476199 2D Materials Assembly for Stretchable Electronics and Smart Fabrics

Sunday, November 13, 2016
Continental 4 & 5 (Hilton San Francisco Union Square)
Po-Yen Chen, Chemical Engineering, Massachusetts Institute of Technology, Cambridge, MA

Assembly and Patterning of 2D Material Building Blocks for Multifunctional Devices in Stretchable Electronics and Smart Fabrics

Po-Yen Chen, Hibbitt Independent Postdoctoral Fellow
Massachusetts Institute of Technology & Brown University

Postdoctoral Project:

“Design of Multigenerational Topographies of 2D Building Blocks via Sequential Deformation and Intercalation Templating”
- Under supervision of Ian Y. Wong & Robert H. Hurt, School of Engineering, Brown University

Ph.D. Dissertation:

“M13 Virus-Enabled Assembly of 3D Nanostructured Composites: Synthesis and Applications in Solar Energy Conversion and Electrochemical Energy Storage Devices”
- Under supervision of Angela M. Belcher & Paula T. Hammond, Department of Chemical Engineering, Massachusetts Institute of Technology (MIT)


2015, 2016 Hibbitt Engineering Independent Postdoctoral Fellowship (Brown University)
2013, 2014 Eni Energy Fellowship (MIT)
2013 Taiwan National Study Abroad Fellowship
2010 Saudi Aramco Fellowship (MIT)

Research Experience:

Complex surface topographies are of fundamental importance to materials science, physics, biology, and chemistry, impacting applications from catalysis to energy storage and environmental mediation. However, sophisticated design on topographical structures across multiple length scales and over diverse material systems remains challenging. This poster will present our recent works about the creation of multigenerational wrinkled/crumpled textures of versatile materials via sequential deformation and intercalation templating. First, we developed a fabrication that enables extreme mechanical deformation of 2D nanomaterials (e.g., graphene) through multiple cycles of substrate contraction. In each cycle, the compression can be biaxial or unidirectional, leading to a family of different hierarchical wrinkled/crumpled textures. This method achieves a degree of enhancement on structural complexity that far exceeds that of simple one-step deformation processes. The multiscale patterns of graphene show superhydrophobicity (>160°) and improve the electrochemical current densities over 20 times (in comparison with planar coatings). Next, these multigenerational graphene were further utilized as sacrificial templates, and the multiscale surface patterns can be transcribed into other material systems, even beyond 2D nanomaterials (e.g., metal oxides). By harnessing the intersheet gallery spacing of these graphene templates, a wide variety of hydrated metal ions can be uniformly intercalated and immobilized with the functionalities of templates. Subsequently, annealing these composites results in metal oxide thin films that transcribe the original graphene topography with high fidelity. These new textured metal oxide films exhibit enhanced electrochemical and photocatalytic performance over planar films and serve as high-activity electrodes for energy storage and photocatalysis. Overall, these unconventional approaches are broadly applicable for large-area patterning of other 2D nanomaterials and providing a bridging technology that can transcribe textures into other material systems that cannot sustain large deformation.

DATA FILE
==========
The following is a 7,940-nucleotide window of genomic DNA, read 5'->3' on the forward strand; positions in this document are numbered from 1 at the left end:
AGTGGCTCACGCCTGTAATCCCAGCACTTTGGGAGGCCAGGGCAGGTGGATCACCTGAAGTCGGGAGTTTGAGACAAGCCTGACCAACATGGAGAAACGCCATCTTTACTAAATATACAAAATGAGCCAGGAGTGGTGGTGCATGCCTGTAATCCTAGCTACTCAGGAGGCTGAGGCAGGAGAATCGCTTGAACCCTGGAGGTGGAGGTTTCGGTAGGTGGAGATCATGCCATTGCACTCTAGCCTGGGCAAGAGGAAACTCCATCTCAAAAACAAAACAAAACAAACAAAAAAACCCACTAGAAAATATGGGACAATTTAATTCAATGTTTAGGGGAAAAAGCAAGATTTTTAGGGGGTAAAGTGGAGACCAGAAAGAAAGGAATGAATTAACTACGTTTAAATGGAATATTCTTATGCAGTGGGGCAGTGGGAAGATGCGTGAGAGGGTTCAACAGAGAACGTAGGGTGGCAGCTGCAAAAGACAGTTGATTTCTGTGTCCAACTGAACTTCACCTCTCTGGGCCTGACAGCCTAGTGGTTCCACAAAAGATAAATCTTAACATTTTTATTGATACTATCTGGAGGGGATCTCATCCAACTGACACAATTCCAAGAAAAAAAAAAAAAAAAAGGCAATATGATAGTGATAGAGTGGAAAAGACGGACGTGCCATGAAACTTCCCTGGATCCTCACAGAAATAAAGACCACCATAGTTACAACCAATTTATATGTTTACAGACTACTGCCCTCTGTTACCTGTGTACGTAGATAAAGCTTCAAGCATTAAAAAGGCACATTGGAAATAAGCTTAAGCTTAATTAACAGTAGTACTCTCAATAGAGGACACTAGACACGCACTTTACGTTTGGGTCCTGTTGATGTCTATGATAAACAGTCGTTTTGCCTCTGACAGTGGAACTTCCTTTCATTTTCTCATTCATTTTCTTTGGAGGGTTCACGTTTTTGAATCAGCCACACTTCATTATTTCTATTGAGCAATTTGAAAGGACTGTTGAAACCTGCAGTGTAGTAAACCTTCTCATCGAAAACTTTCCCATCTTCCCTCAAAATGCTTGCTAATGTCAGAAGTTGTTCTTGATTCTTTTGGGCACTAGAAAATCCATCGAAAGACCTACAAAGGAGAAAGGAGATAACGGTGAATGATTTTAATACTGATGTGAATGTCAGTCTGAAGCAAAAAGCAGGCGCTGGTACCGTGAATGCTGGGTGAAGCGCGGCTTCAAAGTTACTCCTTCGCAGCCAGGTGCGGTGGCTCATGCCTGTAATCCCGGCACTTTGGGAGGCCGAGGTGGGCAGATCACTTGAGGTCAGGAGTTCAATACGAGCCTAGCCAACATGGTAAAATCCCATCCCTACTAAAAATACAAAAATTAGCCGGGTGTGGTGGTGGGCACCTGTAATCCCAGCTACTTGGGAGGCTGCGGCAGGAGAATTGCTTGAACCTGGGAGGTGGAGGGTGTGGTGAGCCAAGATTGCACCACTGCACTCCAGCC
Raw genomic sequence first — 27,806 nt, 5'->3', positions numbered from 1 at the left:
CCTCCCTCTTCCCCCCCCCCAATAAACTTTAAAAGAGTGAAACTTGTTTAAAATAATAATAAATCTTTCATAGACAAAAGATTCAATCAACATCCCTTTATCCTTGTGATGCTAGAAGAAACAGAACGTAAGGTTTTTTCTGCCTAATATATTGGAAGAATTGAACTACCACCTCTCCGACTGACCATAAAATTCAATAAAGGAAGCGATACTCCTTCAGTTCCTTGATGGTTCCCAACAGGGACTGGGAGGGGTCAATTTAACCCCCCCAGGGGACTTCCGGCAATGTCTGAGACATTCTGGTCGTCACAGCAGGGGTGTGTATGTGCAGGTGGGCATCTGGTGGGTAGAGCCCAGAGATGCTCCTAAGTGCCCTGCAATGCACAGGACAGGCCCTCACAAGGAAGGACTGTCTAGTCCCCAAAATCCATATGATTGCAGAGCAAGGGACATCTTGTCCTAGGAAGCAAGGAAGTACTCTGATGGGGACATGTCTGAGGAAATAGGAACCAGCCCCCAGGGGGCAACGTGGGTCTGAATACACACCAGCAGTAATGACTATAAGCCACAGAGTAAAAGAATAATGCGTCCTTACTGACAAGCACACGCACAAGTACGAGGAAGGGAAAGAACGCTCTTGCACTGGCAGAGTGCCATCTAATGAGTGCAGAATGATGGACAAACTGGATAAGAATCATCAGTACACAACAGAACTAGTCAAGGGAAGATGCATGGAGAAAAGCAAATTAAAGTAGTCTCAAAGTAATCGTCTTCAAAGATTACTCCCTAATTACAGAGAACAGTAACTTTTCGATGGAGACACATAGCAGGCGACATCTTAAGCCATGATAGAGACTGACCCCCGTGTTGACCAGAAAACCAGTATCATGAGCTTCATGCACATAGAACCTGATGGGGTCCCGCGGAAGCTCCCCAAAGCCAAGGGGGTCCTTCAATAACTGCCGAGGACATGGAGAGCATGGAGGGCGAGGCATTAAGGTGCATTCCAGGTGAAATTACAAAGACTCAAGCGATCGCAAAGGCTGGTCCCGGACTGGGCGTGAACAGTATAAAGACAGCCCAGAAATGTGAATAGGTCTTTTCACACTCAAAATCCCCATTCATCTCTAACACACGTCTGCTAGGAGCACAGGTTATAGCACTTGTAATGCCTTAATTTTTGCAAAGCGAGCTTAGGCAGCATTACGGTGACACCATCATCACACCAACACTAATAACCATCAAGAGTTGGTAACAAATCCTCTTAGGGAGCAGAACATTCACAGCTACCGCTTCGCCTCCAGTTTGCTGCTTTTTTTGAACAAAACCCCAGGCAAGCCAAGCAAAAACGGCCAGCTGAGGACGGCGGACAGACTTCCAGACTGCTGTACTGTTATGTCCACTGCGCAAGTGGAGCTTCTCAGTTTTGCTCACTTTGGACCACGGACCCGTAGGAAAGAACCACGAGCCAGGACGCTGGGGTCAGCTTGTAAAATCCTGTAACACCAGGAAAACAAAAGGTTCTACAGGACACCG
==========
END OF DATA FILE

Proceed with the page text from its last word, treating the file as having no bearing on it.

Research Interests:

My future research interests will focus on large-area patterning of hierarchical surface structures by using various 2D building blocks and study their physiochemical and barrier properties under large mechanical deformation. 2D building blocks, ranging from carbon-based 2D materials to clays and transition metal oxides, display extraordinary chemical, physical and mechanical properties but remain challenging to manipulate them into higher dimensional architectures with large deformability. To address these challenges, I will first continue the work on organizing 2D materials structurally as soft materials while retaining exceptional physiochemical functionality as hard materials. I will emphasize interfacial and surface engineering to facilitate the self-assembly of multiscale, higher-dimensional architectures with highly convoluted features. In the meantime, a systematic approach will be conducted for achieving a control on the wrinkled/crumpled topographies, selective areas, wavelength/width, length scale, amplitude/height, and dynamic patterning. Through above fundamental understanding, I will develop multiple strategies for the fabrication of complex surface patterns of 2D building blocks: 1) wrinkling and crumpling by mechanical deformation, 2) “snapping” surface via confined swelling, 3) origami and kirigami assembly, and 4) 3D printing.